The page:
At the same time that it uses musical forms that have emerged largely out of African American youth and political protest culture, it quotes (musically) other mainstream musicals, such as Les Miserable and Sweeny Todd, heavily. One commentator uses the metaphor of tree grafting to describe how Miranda has found a way to conjoin contemporary musical forms with traditional Broadway music—rare bedfellows.

While this harmony is operating at the level of form, it also occurs within the musical’s content. Did any of us remember that Hamilton was from the Caribbean? (John Adams called him a “Creole bastard,” though his race is uncertain.) Did you know his remarkable outsider-story—that of an immigrant who achieves great position and influence in a society full of anti-humanistic and degraded laws and prejudice? Diggs says the telling of the story entirely by people of color (the cast is all non-white) creates a sense of permission “to lay claim to it”, referring to our nation’s history.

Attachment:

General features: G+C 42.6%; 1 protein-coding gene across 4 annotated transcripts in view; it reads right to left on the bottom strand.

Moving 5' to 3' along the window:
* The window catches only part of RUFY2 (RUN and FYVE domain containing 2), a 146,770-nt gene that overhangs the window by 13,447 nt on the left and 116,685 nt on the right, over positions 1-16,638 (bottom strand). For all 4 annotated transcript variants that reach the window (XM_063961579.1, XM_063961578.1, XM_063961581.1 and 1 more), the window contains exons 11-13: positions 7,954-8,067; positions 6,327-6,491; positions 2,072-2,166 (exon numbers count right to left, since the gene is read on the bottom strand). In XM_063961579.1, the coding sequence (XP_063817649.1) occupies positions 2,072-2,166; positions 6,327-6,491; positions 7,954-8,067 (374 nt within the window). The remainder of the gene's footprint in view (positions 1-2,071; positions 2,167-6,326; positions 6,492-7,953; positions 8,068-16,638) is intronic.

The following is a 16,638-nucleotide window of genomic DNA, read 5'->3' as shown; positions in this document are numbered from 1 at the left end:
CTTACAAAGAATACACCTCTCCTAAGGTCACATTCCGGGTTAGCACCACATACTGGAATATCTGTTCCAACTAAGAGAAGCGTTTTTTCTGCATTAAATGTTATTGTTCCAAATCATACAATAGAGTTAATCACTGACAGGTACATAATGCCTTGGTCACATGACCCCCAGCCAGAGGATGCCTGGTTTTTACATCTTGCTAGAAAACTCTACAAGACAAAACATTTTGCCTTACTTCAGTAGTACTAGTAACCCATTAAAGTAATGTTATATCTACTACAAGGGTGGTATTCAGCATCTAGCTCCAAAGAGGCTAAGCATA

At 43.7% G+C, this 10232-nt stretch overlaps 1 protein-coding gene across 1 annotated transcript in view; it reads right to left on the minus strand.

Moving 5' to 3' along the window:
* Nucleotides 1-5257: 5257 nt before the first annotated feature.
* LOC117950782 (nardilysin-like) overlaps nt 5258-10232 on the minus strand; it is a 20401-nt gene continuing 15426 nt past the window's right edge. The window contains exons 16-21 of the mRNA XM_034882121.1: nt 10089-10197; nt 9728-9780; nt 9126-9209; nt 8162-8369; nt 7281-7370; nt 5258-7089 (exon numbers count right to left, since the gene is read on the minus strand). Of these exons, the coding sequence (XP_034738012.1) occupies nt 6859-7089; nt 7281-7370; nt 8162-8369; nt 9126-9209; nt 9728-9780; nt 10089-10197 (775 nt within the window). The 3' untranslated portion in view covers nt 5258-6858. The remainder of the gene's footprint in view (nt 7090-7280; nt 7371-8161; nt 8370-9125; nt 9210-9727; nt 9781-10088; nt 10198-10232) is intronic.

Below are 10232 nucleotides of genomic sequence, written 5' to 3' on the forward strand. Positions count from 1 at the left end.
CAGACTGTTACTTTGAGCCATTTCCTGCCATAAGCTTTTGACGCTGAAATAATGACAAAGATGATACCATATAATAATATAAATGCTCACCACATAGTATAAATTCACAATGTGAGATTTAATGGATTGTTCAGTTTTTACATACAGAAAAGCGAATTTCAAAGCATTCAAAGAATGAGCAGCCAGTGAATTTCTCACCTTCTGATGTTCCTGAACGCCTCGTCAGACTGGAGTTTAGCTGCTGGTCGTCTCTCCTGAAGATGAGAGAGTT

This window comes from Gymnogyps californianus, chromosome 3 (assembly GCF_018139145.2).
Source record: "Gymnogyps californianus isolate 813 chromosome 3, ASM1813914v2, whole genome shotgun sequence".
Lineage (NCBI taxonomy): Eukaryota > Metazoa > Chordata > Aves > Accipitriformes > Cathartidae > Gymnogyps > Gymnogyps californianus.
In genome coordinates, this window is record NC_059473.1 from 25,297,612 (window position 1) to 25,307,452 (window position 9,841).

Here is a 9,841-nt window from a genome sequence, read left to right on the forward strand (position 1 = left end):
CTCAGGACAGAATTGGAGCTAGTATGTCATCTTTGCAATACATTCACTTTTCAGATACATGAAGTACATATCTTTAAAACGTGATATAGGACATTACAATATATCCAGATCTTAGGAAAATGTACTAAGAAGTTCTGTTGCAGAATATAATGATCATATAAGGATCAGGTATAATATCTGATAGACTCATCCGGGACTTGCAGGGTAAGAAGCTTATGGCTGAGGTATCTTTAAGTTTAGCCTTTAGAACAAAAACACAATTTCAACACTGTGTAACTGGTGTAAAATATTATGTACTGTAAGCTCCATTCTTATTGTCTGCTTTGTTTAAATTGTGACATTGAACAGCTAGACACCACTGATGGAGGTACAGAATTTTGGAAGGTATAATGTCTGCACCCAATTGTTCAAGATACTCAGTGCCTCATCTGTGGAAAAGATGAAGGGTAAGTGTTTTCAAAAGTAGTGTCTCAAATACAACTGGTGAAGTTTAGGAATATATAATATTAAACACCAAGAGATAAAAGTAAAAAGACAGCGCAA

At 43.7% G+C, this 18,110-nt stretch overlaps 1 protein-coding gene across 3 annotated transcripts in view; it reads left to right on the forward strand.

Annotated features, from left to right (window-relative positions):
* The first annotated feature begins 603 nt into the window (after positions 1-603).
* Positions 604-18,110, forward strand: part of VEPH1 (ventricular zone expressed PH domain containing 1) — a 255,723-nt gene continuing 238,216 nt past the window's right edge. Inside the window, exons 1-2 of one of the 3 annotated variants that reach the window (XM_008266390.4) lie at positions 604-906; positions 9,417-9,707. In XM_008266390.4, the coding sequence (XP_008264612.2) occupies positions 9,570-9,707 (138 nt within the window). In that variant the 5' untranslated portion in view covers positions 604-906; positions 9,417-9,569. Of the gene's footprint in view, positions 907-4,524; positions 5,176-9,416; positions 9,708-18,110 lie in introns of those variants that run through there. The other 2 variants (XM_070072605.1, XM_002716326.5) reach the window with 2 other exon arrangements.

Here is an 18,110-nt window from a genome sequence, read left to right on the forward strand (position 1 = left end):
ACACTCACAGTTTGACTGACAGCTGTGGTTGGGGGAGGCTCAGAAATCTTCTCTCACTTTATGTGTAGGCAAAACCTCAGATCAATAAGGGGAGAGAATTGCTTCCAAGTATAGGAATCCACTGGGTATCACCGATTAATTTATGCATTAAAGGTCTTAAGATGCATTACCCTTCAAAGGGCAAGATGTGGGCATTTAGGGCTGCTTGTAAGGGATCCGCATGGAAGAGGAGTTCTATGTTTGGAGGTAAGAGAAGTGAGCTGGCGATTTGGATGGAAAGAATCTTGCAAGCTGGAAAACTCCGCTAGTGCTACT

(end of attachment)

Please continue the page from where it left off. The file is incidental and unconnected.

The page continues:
Apart from being delighted, charmed, and instructed by this near-epic poem, I’m fascinated that Hamilton has caused a populace, deeply divided by age and race, to take some new interest in each other’s forms. It’s a nation’s story told in verse. Its emphasis on the elements of poetry and the elements of narrative are equal. Thus, in this masterwork, verse and narrative, immigrant and citizen, European and African-American, insider and outsider, tradition and experiment, past and present find extraordinary synthesis.

And for the first time in forever America is listening to—and loving—poetry. 20,000 New York City public school students from low-income neighborhoods are taking turns watching the musical on Broadway and performing their own historically informed pieces. Miranda has discovered a lost cultural center through the vernacular, as poets whom we revere have always done. It turns out that, even in 21st century America, poetry can matter to many.